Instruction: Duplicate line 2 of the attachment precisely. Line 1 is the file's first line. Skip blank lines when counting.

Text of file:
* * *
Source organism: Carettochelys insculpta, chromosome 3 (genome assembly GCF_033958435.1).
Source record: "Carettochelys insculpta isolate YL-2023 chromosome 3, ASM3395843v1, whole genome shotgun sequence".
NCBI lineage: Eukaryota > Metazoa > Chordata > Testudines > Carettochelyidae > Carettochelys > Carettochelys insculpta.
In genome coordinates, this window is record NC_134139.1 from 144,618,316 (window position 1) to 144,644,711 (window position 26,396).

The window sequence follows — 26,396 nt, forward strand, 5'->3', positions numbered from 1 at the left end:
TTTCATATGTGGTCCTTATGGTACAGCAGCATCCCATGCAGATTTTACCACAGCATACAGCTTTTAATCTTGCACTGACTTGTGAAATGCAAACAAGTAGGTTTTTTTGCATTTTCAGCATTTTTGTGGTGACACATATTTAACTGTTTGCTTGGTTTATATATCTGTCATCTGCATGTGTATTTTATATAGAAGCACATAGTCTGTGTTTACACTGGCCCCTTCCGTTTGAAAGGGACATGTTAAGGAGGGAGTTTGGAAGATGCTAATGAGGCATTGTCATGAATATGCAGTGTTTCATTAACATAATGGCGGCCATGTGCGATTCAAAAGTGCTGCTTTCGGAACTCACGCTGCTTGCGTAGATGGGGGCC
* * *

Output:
Source record: "Carettochelys insculpta isolate YL-2023 chromosome 3, ASM3395843v1, whole genome shotgun sequence".